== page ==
I’ve been somewhat fortunate that I came into the profession in 1981 just as the line started to blur between critical and consumer-friendly journalism. Looking back, I think I've had a pretty satisfying career and accomplished things on terms that I found agreeable. That’s partly because there was a time when you could distinguish yourself from puffery by, to quote one sharp radio producer, treating the audience as voyeurs rather than consumers. In those days, if your goal was to be smart, articulate and informative, it could get you hired. It’s almost the opposite now. I’ve lost three jobs as a film critic in the last few years not because I wasn’t doing my job, or forgot how to write, or talk, or had nothing of interest to say. I was relieved of my duties because I held to the same standards I originally brought to my work -- and those standards in the business have now radically changed.

Wednesday, April 21, 2010

Is Film Criticism Dead? #1

Dorothy Parker
Film critic Andrew O’Hehir in Salon recently lamented the end of film criticism with the idea that even if it is on its death bed, and critics are losing their jobs, quit griping about it. Write about movies, he says, instead of your wounded pride.

There are a few of us at Critics at Large who have been at the short end of that ugly stick and we don't feel quite as glib about heading to the dustbin as Mr. O'Hehir does (it's also a lot easier to take that stand when you actually still have your paying job as a film critic). But let's digress no further.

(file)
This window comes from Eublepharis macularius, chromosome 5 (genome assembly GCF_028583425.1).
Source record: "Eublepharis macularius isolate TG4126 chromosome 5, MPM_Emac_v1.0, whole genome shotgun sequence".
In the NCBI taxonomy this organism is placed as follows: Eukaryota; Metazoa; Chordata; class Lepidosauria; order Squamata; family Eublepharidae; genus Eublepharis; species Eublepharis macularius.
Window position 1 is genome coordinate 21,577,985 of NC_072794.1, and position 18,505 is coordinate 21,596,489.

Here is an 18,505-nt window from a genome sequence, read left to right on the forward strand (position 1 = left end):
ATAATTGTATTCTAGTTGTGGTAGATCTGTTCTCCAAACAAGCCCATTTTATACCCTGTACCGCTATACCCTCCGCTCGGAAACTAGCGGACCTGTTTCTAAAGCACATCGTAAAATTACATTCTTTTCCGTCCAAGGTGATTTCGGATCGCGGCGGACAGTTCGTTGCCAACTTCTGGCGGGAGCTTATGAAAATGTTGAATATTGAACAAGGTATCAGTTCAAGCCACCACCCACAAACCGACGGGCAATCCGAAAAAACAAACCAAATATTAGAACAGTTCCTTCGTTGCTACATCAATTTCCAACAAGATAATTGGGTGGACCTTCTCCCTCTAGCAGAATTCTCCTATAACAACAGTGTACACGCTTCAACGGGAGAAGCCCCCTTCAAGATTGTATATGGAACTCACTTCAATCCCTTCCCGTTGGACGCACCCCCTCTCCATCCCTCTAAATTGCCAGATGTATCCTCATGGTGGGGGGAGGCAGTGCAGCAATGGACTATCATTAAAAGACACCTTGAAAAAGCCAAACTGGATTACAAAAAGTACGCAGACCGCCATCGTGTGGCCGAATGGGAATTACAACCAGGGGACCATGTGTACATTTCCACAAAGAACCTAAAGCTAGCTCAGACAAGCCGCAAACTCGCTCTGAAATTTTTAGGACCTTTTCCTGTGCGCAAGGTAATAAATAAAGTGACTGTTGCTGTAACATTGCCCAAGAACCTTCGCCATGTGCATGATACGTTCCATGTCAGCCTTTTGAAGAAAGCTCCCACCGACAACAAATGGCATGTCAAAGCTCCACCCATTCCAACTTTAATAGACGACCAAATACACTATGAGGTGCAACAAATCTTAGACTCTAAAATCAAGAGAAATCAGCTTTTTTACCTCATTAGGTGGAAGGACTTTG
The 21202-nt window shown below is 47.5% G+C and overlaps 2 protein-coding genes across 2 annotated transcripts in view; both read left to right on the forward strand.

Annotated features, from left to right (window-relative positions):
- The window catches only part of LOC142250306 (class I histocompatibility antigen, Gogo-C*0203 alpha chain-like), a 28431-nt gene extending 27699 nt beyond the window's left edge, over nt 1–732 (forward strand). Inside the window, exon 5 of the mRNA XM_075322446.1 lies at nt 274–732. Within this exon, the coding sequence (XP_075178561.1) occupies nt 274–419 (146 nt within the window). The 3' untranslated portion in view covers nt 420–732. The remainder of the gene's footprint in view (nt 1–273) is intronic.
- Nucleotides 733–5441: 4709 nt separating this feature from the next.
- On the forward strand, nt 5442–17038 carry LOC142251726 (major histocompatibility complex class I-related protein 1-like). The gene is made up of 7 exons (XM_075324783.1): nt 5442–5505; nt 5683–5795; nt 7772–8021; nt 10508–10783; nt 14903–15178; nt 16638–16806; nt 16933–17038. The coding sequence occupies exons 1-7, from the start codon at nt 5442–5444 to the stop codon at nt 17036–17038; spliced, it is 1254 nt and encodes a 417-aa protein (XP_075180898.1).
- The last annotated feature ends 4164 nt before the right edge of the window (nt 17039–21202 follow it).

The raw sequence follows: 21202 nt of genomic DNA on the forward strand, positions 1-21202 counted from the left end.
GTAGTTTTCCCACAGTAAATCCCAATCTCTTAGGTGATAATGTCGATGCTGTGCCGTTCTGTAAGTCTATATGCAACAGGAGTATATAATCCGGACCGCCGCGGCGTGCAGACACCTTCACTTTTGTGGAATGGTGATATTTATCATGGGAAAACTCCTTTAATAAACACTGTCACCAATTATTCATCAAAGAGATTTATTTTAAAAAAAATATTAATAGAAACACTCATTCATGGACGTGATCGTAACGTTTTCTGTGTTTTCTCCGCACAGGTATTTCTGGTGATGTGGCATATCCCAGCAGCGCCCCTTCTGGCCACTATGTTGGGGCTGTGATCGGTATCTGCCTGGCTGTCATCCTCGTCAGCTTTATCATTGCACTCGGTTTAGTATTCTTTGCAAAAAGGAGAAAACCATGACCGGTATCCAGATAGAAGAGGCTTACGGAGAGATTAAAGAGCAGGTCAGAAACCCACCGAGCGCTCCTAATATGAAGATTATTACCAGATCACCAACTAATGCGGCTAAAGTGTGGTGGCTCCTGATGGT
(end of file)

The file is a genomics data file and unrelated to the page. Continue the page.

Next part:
Let's hear instead from Susan Green:

Jeezum Crow! That’s a traditional term used by old-time native Vermonters, a disappearing breed, to express anger but avoid blasphemy. Last week a piece by Andrew O’Hehir on Salon.com targeted another disappearing breed, film journalists whose work appears in print. His point seems to be that critics who have lost jobs -- such as Todd McCarthy, recently fired by Variety after 31 years -- or are concerned that could happen in the near future should stop discussing this trend.

Tuesday, April 20, 2010

Creepin' Under Your Skin: Jakob Dylan's Women and Country

This album creeps in under your skin from first note to last. Starting with a great song called “Nothing But the Whole Wide World,” Jakob Dylan is heading for the vast expanse of the American West, but not out of nostalgia, but rather like taking an opportunity, or a chance, at self-discovery. Women + Country contains songs that are mature, honest and unpretentious. On the track, “Everybody’s Hurting,” one gets right into the dirt and grime of labour-intensive work in the fields. Dylan works the land of relationships on “Smile When You Call Me That” presenting a story of a tough breakup: "I’m drunk and you’re insane/I can’t quit and you won’t change." But the storyteller accepts full responsibility for his actions and cries out for her return. The 11 tracks on Dylan’s second solo album create an exquisite journey through space and time; stories of relationships with women, nature and God. It’s a confidant, thoughtful record beautifully produced by T-Bone Burnett whose sublime touch has done wonders for Dylan’s compositions. Clearly, Burnett has made a difference by creating sonic textures appropriate for both the song and the singer. Jakob Dylan deserves no less.

-- John Corcelli is an actor, musician, writer, broadcaster and theatre director.

Monday, April 19, 2010

Back From Oblivion: The T.A.M.I. Show